Everybody experiences anxiety, and it is not all bad. I’m about to explain why.
Recent stats show that 3 million people in the UK are currently receiving treatment for an anxiety disorder, and people with an anxiety disorder make up 25% of those now seeking treatment for a mental health problem in this country.
However, having an anxiety disorder is different from being anxious or having anxious thoughts. Anxiety is a primary human emotion, and I’d argue that it is central to growth as an individual.
What is anxiety and when does it become a problem?
Anxiety involves feelings of restlessness, agitation, concern, and fear concerning stressful events or circumstances.
These are perfectly natural responses to many things that happen in life, such as work or relationship stress, family feuds, taxes, the last 5 minutes of your football team’s important match, even just a glance at the news.
However, anxiety becomes a disorder when it occurs out of proportion to the original stressor or trigger. For example, it’s perfectly understandable that revising for exams or working to close deadlines might cause someone to experience anxious feelings and pressure.
If someone experiences this at the thought of talking to someone or leaving the house to the extent that it causes severe hindrances to their life, anxiety becomes a disorder.
The comparison many psychotherapists and psychologists use is that of a faulty car alarm.
In people who have an anxiety disorder – and there are many types, including social anxiety and specific phobias – the natural mechanism that triggers anxiety works like a car alarm that triggers without any cause at all, or cannot be switched off once it starts.
But using that same example, you need the car alarm in the first place to let you know someone is trying to make off with your set of wheels. Anxiety is a protector.
Why you need anxiety
Anxiety is more than an emotion. It’s a basic human survival instinct that lets us know when something is out of place or potentially harmful.
When human beings were just about upright and able to communicate, our main threats were larger animals, running out of food, and finding shelter. Predators and knife-edge living situations are still a problem for many of the less fortunate amongst us.
Anxiety was the feeling that told us a large, fanged animal was fast approaching. or that sent us out to hunt harder and protect our family or tribe. Many animals have a reaction that resembles our understanding of anxiety, but we have learned to associate emotion with this feeling.
Modern humans are far more comfortable, on the whole. Anxiety these days revolves around money and relationships, achievements, and what the future may bring. A fear of unknown entities that could snatch the present away from you has evolved into worries about unfulfilled potential and the importance of legacy.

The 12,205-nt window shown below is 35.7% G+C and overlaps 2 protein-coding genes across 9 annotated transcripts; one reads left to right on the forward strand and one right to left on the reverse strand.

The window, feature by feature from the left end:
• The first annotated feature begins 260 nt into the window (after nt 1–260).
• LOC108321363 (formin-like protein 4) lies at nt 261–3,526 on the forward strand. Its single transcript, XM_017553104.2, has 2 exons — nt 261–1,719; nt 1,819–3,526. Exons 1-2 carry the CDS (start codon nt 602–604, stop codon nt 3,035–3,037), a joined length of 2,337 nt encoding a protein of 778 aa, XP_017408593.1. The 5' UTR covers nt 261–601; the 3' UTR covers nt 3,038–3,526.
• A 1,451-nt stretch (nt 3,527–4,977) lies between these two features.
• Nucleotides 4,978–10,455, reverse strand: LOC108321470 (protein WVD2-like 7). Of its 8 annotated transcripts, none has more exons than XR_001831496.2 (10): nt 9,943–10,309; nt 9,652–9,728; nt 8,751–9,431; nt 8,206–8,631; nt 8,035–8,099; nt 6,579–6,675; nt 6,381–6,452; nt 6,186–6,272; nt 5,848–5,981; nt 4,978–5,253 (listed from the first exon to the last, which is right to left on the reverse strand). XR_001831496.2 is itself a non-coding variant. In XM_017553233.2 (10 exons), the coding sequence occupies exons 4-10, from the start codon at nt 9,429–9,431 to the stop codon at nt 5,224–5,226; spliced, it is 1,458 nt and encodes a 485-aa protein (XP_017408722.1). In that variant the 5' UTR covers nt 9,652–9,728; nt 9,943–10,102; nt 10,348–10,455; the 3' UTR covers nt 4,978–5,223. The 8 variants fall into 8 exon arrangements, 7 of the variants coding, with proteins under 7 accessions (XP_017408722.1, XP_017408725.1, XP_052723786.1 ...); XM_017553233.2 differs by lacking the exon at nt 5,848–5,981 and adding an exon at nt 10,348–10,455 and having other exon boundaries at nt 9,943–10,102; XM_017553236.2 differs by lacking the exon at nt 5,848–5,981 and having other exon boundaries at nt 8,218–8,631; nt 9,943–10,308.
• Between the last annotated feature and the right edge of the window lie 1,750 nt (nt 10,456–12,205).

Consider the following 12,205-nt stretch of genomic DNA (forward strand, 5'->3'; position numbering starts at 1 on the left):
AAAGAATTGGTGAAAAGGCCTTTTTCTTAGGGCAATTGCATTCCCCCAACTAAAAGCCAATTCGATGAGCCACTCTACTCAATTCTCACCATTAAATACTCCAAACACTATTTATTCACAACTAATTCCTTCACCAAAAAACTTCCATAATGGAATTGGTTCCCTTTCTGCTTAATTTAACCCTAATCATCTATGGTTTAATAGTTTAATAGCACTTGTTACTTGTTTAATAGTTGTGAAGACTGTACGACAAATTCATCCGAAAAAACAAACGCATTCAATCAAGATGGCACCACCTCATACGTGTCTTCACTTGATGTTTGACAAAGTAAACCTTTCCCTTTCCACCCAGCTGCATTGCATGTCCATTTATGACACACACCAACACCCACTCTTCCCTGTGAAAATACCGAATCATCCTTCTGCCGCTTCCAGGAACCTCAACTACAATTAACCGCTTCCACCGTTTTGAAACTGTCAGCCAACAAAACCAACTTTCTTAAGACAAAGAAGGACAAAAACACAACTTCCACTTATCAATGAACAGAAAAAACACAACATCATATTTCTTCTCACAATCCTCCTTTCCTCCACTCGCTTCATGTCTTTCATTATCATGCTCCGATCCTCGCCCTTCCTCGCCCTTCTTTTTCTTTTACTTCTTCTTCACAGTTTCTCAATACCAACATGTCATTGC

This is a good thing
Being comfortable feels great but ultimately robs a person of the urge to grow and develop:
- Feelings of anxiety mean that you are uncomfortable with your current job, earnings, or environment, and encourage you to push for something better.
- If you feel uncomfortable around your group of peers, you’ll be more inclined to hang around with people that support you and make you feel good.
- If you’re uncomfortable in a dead-end relationship that you’ve settled for, anxiety will make you think twice about why you’re involved with this person.
Anxiety, then, is the opposite of comfort. Without anxiety, it’d be virtually impossible to grow, because we’d never realise that our situations needed improving. Even if we did, we wouldn’t have the drive to enhance ourselves.
This theory applies to stepping up your dating game in equal amounts. Many of my clients come to me because the thought of talking to a woman they don’t know is terrifying, but also because they feel anxious about the impact this might have on their overall happiness and life moving forward.
It is anxiety that makes them want to be better. Without it, people might feel happy settling for the first woman that shows them attention without striving for what they deserve.
If you assess your life, and parts of it give you those butterflies in your stomach that say “something’s up,” it might be time to make the necessary changes.
Drinking or taking drugs to try and combat feelings of anxiety can also hold back your achievements.
Instead of embracing and challenging that anxiety, you try to push it down, which ends up harming you in the long run.
I’m not downplaying anxiety disorders. They’re genuine and if you pick up on the signs of one, try and speak to a mental health professional about the next steps.
This post is simply about helping you realise that your brain has ways of telling you that there are barriers between you and your potential. Listen to it.
Anxiety is one of those methods.
Never, ever get comfortable, and always be improving.
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